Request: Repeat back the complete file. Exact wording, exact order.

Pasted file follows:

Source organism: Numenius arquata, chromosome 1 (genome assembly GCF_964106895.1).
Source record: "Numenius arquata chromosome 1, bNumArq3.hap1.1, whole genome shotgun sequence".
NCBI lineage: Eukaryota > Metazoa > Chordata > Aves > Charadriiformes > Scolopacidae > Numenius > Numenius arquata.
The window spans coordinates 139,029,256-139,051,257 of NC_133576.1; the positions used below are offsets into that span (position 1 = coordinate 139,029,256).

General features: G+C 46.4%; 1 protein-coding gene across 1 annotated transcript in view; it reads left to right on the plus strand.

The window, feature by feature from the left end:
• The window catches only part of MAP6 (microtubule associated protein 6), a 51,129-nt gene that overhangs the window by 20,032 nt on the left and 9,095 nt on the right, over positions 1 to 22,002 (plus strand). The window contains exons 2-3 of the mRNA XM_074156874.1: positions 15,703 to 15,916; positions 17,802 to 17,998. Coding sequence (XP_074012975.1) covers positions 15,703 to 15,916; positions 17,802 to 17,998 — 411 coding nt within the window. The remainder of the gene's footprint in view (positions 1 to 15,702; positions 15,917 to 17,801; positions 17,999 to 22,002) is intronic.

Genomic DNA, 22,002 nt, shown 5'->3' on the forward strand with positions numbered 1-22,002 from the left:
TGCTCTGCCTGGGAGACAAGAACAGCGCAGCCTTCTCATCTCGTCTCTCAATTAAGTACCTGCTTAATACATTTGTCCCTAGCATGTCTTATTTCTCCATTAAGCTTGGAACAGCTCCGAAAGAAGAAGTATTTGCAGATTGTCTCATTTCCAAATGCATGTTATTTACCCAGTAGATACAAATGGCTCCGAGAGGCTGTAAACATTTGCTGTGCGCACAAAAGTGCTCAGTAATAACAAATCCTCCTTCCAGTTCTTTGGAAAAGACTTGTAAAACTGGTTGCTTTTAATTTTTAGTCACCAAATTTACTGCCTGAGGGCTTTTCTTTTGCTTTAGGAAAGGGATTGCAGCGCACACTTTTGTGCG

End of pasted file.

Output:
Source organism: Numenius arquata, chromosome 1 (genome assembly GCF_964106895.1).
Source record: "Numenius arquata chromosome 1, bNumArq3.hap1.1, whole genome shotgun sequence".
NCBI lineage: Eukaryota > Metazoa > Chordata > Aves > Charadriiformes > Scolopacidae > Numenius > Numenius arquata.
The window spans coordinates 139,029,256-139,051,257 of NC_133576.1; the positions used below are offsets into that span (position 1 = coordinate 139,029,256).

General features: G+C 46.4%; 1 protein-coding gene across 1 annotated transcript in view; it reads left to right on the plus strand.

The window, feature by feature from the left end:
• The window catches only part of MAP6 (microtubule associated protein 6), a 51,129-nt gene that overhangs the window by 20,032 nt on the left and 9,095 nt on the right, over positions 1 to 22,002 (plus strand). The window contains exons 2-3 of the mRNA XM_074156874.1: positions 15,703 to 15,916; positions 17,802 to 17,998. Coding sequence (XP_074012975.1) covers positions 15,703 to 15,916; positions 17,802 to 17,998 — 411 coding nt within the window. The remainder of the gene's footprint in view (positions 1 to 15,702; positions 15,917 to 17,801; positions 17,999 to 22,002) is intronic.

Genomic DNA, 22,002 nt, shown 5'->3' on the forward strand with positions numbered 1-22,002 from the left:
TGCTCTGCCTGGGAGACAAGAACAGCGCAGCCTTCTCATCTCGTCTCTCAATTAAGTACCTGCTTAATACATTTGTCCCTAGCATGTCTTATTTCTCCATTAAGCTTGGAACAGCTCCGAAAGAAGAAGTATTTGCAGATTGTCTCATTTCCAAATGCATGTTATTTACCCAGTAGATACAAATGGCTCCGAGAGGCTGTAAACATTTGCTGTGCGCACAAAAGTGCTCAGTAATAACAAATCCTCCTTCCAGTTCTTTGGAAAAGACTTGTAAAACTGGTTGCTTTTAATTTTTAGTCACCAAATTTACTGCCTGAGGGCTTTTCTTTTGCTTTAGGAAAGGGATTGCAGCGCACACTTTTGTGCG